Yankee Stadium Attendance Update

Last month, I wrote a post about how Yankee attendance is down, and blamed it on inefficient ticket pricing. Back then, attendance was bottoming out in the 41,000 range, and averaged about 42,000. A month later, and not much has changed:

The Yankees have sold the most tickets in baseball, by virtue of playing more home games than their competition, but are struggling to fill the Stadium as much as they are accustomed to. The Yankees sold 88.9% of capacity last season, 46,491 per game.

If the trend were to continue, it would have serious business and baseball implications for the Yankees. I still recommend a heavily-dynamic ticket pricing scheme, allowing the Yankees to drop prices and fill every seat in the Stadium. But that’s a previous post. I actually believe that attendance is about to turn around in a big way. Here is a chart of Stubhub’s lowest ticket price per series of upcoming games:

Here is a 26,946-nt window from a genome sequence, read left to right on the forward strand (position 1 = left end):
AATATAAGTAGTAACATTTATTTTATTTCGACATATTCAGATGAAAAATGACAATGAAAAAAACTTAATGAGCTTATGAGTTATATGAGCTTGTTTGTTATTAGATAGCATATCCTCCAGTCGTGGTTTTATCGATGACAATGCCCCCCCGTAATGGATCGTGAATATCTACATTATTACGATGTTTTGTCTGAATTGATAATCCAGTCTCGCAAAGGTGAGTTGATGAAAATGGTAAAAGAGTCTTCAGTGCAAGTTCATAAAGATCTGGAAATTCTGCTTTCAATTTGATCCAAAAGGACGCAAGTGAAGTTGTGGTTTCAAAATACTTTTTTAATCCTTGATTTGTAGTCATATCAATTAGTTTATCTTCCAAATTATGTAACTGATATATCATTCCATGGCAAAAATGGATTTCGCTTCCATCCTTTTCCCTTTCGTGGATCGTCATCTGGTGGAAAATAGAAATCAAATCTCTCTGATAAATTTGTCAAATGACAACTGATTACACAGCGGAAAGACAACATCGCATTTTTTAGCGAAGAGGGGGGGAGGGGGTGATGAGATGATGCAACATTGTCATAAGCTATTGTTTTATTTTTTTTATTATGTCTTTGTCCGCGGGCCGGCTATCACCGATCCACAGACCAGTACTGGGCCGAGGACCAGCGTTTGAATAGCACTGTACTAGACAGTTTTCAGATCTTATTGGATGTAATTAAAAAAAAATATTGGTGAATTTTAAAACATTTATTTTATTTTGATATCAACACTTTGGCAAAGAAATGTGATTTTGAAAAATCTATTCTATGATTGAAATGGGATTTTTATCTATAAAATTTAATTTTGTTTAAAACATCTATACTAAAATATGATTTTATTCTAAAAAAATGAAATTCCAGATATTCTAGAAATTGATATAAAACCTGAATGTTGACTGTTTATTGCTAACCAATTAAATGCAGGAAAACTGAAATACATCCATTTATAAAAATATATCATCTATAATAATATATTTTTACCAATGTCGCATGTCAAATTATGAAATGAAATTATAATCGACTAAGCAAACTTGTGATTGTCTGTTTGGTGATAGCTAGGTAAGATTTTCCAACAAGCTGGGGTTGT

Compared with a similar graph that I created in the first attendance post, this looks a lot more robust. Only one series has rock-bottom prices (Pretty much every weekday series in April was in the $2-$5 range, and many non-Boston, non-Mets series now have pretty robust prices. Demand definitely seems to be increasing for Yankee games. Attendance should increase with it.